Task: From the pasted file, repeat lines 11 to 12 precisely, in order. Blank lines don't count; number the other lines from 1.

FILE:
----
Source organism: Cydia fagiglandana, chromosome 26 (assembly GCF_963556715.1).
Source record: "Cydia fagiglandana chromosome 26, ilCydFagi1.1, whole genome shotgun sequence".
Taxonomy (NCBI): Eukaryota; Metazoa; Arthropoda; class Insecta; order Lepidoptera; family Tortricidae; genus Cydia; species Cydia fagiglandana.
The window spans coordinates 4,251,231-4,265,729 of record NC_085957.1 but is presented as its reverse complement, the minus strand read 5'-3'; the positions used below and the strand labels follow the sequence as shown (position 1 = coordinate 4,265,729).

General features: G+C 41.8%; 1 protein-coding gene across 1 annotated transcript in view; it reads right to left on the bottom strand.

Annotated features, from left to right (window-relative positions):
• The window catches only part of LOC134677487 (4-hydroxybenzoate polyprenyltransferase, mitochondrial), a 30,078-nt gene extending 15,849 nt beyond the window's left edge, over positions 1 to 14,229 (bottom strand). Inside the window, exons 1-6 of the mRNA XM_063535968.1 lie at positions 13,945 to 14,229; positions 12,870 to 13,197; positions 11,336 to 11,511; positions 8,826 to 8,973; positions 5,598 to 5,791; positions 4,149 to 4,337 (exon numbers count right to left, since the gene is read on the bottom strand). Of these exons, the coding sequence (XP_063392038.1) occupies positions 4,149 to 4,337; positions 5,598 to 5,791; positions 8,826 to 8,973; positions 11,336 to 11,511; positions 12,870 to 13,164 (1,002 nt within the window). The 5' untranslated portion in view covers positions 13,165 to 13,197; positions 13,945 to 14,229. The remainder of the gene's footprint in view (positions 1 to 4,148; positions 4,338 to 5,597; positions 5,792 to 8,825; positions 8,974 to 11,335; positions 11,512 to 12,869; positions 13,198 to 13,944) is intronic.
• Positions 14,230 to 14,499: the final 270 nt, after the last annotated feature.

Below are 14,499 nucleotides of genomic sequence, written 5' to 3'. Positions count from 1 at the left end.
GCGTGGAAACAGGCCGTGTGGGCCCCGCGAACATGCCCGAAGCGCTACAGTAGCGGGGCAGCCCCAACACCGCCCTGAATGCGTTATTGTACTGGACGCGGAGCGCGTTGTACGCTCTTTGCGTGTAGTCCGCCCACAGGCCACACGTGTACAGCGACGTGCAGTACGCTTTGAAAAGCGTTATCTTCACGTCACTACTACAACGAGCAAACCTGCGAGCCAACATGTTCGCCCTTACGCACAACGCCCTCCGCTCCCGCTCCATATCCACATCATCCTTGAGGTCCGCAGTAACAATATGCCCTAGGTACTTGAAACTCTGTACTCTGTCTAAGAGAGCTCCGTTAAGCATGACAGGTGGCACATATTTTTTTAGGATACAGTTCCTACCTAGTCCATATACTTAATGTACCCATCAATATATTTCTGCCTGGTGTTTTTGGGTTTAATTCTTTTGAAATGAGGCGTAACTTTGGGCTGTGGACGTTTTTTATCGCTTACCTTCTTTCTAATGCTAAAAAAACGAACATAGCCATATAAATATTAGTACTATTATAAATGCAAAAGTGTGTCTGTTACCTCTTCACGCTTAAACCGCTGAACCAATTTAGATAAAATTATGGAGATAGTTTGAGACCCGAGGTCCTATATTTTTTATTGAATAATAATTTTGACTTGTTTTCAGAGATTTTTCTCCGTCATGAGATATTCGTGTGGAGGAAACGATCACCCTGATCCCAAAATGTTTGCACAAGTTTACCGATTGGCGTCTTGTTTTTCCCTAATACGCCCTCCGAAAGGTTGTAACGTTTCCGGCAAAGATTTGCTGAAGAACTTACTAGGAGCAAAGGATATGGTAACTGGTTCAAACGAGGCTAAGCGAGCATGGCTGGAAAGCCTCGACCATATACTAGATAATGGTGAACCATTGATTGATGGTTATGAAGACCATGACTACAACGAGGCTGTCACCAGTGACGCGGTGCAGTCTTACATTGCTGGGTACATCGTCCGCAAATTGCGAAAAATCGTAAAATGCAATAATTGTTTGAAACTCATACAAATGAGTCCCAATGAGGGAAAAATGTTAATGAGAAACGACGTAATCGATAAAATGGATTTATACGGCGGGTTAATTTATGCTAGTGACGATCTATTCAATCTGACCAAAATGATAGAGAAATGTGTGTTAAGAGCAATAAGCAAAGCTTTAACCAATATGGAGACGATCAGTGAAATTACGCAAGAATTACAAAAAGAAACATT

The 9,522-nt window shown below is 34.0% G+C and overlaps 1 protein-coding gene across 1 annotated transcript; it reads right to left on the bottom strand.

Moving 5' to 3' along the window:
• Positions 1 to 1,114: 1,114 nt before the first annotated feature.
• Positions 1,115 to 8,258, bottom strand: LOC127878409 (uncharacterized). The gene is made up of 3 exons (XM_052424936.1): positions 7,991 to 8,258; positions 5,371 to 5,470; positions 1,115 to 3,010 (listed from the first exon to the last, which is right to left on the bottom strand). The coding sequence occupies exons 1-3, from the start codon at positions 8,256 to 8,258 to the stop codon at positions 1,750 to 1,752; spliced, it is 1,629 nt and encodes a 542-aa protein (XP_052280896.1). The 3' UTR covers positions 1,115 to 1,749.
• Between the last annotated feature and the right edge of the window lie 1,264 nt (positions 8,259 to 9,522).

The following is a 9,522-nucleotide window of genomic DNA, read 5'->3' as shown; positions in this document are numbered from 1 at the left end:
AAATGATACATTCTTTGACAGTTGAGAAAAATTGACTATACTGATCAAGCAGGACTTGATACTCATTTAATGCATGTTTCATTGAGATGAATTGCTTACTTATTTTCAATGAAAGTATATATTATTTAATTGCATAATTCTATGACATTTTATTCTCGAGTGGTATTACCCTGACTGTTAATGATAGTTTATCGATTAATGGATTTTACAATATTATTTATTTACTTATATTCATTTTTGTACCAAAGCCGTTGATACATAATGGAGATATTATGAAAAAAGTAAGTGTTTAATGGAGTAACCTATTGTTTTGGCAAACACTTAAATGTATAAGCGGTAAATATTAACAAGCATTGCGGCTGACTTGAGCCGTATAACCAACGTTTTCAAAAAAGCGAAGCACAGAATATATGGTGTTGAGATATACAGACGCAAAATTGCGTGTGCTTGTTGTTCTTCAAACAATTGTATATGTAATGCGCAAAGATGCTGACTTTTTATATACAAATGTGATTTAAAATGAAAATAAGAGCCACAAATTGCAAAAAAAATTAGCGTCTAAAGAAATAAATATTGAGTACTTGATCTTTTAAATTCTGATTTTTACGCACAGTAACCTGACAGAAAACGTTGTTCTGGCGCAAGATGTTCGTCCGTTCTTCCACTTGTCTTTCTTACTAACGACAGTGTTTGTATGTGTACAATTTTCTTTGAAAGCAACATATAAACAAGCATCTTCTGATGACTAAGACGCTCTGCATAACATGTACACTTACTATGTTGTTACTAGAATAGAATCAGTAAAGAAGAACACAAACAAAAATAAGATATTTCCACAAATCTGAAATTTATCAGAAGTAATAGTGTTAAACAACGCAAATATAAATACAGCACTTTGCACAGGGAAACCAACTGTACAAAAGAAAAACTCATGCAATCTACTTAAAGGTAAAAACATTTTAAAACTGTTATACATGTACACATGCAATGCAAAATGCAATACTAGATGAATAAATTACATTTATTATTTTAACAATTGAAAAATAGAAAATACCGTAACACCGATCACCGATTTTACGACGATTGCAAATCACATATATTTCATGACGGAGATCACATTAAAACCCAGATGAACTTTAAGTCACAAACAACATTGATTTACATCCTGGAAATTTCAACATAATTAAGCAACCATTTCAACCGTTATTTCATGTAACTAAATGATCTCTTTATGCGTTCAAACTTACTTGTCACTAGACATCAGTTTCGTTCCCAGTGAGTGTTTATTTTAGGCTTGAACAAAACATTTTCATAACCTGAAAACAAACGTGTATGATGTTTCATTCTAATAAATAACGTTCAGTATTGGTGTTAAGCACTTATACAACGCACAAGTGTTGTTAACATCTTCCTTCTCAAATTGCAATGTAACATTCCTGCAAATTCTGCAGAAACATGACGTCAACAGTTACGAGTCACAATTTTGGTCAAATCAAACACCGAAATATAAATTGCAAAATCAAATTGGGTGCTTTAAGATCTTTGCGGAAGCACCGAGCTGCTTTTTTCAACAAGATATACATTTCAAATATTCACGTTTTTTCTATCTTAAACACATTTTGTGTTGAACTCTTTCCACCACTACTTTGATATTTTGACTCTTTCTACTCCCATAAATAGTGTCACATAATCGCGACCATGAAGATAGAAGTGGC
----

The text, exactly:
The 9,522-nt window shown below is 34.0% G+C and overlaps 1 protein-coding gene across 1 annotated transcript; it reads right to left on the bottom strand.

Moving 5' to 3' along the window: